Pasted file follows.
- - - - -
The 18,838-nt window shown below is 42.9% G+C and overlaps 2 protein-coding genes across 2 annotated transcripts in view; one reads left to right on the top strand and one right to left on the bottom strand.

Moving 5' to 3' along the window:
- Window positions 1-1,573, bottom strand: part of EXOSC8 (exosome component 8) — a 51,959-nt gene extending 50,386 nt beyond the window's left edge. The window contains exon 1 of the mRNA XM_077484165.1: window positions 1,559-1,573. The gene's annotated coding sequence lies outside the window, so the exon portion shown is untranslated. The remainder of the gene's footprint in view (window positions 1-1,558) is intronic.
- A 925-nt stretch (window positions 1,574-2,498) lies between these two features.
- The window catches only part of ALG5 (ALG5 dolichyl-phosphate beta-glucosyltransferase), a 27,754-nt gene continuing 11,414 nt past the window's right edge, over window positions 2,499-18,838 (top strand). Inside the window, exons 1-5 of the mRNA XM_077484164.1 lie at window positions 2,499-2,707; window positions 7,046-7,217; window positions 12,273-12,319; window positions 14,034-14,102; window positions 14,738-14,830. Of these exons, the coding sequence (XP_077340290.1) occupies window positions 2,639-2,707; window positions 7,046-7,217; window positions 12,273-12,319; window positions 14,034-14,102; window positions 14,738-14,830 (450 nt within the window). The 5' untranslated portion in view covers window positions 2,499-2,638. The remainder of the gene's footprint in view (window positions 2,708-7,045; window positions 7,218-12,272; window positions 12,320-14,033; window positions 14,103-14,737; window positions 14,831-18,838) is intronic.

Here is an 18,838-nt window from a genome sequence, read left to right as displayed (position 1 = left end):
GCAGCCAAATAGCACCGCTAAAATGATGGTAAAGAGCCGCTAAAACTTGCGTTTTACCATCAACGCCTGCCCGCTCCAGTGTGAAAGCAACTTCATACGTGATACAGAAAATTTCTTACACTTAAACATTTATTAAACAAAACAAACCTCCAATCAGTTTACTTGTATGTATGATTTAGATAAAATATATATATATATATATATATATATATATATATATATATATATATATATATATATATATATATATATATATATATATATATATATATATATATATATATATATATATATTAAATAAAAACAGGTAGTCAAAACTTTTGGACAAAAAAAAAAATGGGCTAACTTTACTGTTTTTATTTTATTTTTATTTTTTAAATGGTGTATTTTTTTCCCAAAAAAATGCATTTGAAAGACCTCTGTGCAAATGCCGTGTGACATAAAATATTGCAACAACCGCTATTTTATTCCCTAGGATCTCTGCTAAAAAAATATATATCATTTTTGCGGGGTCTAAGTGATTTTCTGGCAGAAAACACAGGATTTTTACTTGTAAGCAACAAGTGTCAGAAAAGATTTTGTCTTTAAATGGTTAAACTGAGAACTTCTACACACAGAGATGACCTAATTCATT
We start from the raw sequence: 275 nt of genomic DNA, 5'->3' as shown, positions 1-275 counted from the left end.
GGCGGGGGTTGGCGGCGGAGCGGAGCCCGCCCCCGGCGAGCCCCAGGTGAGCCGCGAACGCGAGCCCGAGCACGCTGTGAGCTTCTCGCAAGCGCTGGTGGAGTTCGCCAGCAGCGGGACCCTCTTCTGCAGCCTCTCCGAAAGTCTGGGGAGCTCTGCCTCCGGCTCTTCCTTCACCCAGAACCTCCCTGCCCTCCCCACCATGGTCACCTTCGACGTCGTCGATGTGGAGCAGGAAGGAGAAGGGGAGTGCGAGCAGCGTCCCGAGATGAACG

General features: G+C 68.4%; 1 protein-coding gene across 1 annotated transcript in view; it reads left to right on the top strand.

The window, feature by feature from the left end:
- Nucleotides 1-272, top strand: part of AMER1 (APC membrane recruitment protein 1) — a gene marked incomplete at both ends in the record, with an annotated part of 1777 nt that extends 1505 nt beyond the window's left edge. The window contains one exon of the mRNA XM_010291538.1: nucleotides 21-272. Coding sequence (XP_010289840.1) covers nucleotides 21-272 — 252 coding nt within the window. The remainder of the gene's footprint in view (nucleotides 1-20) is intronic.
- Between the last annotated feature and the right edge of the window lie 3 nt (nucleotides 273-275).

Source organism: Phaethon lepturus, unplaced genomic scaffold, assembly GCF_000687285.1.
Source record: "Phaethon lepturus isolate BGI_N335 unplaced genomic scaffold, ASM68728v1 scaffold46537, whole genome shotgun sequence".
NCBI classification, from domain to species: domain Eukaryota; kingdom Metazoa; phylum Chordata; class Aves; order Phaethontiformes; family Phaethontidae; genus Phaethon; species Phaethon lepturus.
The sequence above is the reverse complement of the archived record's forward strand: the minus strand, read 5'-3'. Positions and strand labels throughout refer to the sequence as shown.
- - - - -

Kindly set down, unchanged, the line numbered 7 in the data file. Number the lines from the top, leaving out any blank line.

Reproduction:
GCAGCCAAATAGCACCGCTAAAATGATGGTAAAGAGCCGCTAAAACTTGCGTTTTACCATCAACGCCTGCCCGCTCCAGTGTGAAAGCAACTTCATACGTGATACAGAAAATTTCTTACACTTAAACATTTATTAAACAAAACAAACCTCCAATCAGTTTACTTGTATGTATGATTTAGATAAAATATATATATATATATATATATATATATATATATATATATATATATATATATATATATATATATATATATATATATATATATATATATATATATATATATATATATATATTAAATAAAAACAGGTAGTCAAAACTTTTGGACAAAAAAAAAAATGGGCTAACTTTACTGTTTTTATTTTATTTTTATTTTTTAAATGGTGTATTTTTTTCCCAAAAAAATGCATTTGAAAGACCTCTGTGCAAATGCCGTGTGACATAAAATATTGCAACAACCGCTATTTTATTCCCTAGGATCTCTGCTAAAAAAATATATATCATTTTTGCGGGGTCTAAGTGATTTTCTGGCAGAAAACACAGGATTTTTACTTGTAAGCAACAAGTGTCAGAAAAGATTTTGTCTTTAAATGGTTAAACTGAGAACTTCTACACACAGAGATGACCTAATTCATT